Chemotherapy – drugs are used to destroy cancer cells; it can be used before – to reduce the size of a large tumor and make it more easily operable – or after surgery; common side-effects may include: nausea, vomiting, fatigue, muscle pain, headaches, stomach pain, diarrhea, constipation, blood disorders, loss of appetite, hair loss


Radiation therapy: external beam radiation (intense energy beams are used to destroy cancer cells while avoiding healthy tissue) and brachytherapy (radioactive material is places inside the body and gives off low-dose radiation over a period of time)


Immunotherapy (biotherapy) – type of cancer treatment that implies using the body’s own immune system to fight cancer: the immune cells are genetically engineered (in some cases even to carry drugs or radiation directly to the cancer cells) and put back into the patient’s body, non-specific immunotherapies (interferons and interleukins), cancer vaccines (prevention vaccine such as Gardasil and Cervarix for cervical cancer, and treatment vaccines such as sipuleucel-T: Provenge)


Stem cell transplant – often recommended in treating leukemia, multiple myeloma, some types of lymphoma


Personalized and targeted therapy – therapies (oral or intravenous medication) that target the cancer’s specific genes, proteins, receptors; e.g. HER2 (human epidermal growth factor receptor) inhibitors in breast cancer, EGFR (epidermal growth factor receptor) blocker in colorectal cancer, BRAF gene inhibitors in melanoma

  • A cancer diagnosis is a death sentence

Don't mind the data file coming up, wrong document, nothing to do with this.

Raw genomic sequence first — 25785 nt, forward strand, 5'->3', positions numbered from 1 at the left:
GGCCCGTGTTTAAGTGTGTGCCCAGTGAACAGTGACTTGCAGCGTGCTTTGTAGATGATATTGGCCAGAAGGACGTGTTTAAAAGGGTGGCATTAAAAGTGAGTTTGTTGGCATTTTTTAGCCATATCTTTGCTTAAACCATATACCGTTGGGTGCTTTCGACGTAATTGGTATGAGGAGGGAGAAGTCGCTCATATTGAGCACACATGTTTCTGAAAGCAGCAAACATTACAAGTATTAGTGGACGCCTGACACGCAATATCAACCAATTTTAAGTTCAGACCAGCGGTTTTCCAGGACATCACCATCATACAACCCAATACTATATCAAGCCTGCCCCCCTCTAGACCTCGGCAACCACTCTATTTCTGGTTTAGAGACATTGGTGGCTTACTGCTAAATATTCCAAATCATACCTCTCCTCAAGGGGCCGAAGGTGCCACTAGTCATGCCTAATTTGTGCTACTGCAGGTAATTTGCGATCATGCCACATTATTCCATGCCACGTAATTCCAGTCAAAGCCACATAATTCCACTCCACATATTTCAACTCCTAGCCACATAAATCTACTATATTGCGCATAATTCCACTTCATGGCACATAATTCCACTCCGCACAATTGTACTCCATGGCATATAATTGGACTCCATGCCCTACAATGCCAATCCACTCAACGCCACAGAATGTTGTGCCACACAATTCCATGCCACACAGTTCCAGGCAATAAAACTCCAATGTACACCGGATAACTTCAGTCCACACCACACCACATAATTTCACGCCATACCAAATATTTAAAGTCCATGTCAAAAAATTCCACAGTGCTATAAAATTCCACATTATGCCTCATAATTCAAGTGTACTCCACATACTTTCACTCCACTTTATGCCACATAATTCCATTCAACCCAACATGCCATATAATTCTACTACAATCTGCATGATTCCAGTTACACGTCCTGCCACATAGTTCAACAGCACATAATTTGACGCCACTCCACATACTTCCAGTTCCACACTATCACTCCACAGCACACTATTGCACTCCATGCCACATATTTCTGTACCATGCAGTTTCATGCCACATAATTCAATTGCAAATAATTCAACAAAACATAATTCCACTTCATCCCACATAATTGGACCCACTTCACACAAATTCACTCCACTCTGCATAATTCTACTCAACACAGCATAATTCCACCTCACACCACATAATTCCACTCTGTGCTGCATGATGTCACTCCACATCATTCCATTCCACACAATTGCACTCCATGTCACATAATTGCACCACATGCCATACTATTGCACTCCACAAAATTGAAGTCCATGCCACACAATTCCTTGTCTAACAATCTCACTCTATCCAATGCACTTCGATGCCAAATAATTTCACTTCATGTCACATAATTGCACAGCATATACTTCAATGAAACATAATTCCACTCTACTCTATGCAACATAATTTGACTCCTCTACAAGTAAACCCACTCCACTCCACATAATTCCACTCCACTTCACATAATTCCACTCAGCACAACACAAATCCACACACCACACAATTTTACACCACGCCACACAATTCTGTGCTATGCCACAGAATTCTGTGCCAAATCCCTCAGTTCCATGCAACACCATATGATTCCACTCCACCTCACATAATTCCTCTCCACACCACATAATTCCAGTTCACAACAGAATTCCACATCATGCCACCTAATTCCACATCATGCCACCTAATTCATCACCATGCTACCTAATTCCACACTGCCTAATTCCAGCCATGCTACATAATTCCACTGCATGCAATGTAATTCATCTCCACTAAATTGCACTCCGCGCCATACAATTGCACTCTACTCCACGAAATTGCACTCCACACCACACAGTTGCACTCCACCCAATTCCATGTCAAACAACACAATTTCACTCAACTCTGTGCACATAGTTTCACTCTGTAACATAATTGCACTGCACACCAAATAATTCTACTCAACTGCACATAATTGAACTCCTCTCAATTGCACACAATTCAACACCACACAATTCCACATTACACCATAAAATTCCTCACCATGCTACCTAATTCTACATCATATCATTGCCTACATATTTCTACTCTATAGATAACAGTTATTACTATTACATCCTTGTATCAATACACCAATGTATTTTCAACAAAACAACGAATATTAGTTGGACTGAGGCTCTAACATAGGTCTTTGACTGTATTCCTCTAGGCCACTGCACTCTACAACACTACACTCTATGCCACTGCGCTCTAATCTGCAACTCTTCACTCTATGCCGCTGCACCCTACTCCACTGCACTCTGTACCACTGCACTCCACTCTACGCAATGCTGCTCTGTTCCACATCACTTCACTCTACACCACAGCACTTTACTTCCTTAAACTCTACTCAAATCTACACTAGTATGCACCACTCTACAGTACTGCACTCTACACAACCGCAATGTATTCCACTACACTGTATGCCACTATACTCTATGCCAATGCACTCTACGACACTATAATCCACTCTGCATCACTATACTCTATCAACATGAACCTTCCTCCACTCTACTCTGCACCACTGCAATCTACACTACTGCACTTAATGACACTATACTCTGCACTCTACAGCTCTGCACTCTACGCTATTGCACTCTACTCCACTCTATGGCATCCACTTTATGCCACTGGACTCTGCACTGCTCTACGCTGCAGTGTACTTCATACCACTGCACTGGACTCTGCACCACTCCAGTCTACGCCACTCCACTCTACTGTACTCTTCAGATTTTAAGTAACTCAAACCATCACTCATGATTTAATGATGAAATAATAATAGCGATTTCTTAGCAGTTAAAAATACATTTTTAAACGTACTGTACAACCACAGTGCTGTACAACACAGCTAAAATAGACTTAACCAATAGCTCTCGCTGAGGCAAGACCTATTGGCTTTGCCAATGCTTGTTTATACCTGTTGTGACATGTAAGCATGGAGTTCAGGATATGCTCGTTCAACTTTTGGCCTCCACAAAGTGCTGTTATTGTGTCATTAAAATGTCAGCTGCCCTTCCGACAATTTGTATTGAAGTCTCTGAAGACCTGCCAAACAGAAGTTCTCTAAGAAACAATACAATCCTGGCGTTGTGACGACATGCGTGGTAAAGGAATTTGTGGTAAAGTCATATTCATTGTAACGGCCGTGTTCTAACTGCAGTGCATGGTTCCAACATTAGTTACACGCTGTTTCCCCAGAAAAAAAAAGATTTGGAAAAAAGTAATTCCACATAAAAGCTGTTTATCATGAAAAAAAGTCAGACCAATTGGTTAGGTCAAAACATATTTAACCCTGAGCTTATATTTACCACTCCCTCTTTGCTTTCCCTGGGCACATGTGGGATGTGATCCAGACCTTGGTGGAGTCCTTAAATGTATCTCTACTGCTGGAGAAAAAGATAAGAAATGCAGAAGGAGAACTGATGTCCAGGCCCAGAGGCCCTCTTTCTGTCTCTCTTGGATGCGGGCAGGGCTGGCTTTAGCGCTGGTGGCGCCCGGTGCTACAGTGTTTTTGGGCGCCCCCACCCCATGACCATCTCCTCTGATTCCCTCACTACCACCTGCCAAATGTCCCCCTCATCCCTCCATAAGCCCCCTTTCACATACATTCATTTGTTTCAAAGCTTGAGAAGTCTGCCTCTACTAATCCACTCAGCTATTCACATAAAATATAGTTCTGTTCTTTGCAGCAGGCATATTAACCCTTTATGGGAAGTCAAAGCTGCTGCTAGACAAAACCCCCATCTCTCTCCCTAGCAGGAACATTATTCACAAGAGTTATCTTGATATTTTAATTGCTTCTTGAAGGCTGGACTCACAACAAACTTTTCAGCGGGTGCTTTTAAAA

Consuming sugar can provoke or worsen cancer


    Some types of cancer can be contagious


    If cancer is exposed to air during surgery, it will spread


    If a family member has cancer, you will most likely develop cancer too


    Antiperspirants and hair dyes can cause cancer


    Any lump on the body is cancerous


    Cancer is actually a fungal infection


    Cancer treatments do more harm than good


    Sharks don’t develop cancer


    To undergo cancer treatment you have to be hospitalized


    The medical world has made no progress regarding cancer treatment in the last 20 years


Around 25% of all the new cancer cases diagnosed are in the age group 65-74 years old


The average age of cancer diagnosis: 66 years


Median age of diagnosis for: breast cancer – 61, colorectal cancer – 68, lung cancer – 70, prostate cancer – 66


Estimated cancer deaths in the US in 2014: 310,010 men and 275,710 women (the leading cause being lung and bronchus cancers)


Cancer death rates are higher among men than among women in every racial and ethnic group:

3/100,000 men and 153.6/100,000 women (Non-Hispanic white)

6/100,000 men and 171.2/100,000 women (African American)

4/100,000 men and 92.1/100,000 women (Asian/Pacific)

191/100,000 men and 139/100,000 women (American Indian)

2/100,000 men and 101.3/100,000 women (Hispanic)


The highest cancer mortality is recorded among black men and women


Estimated new cancer cases in 2016: 1,685,210 (US)


Worldwide, the annual number of cancer cases is expected to rise over the next two decades, from 14 million (2012) to 22 million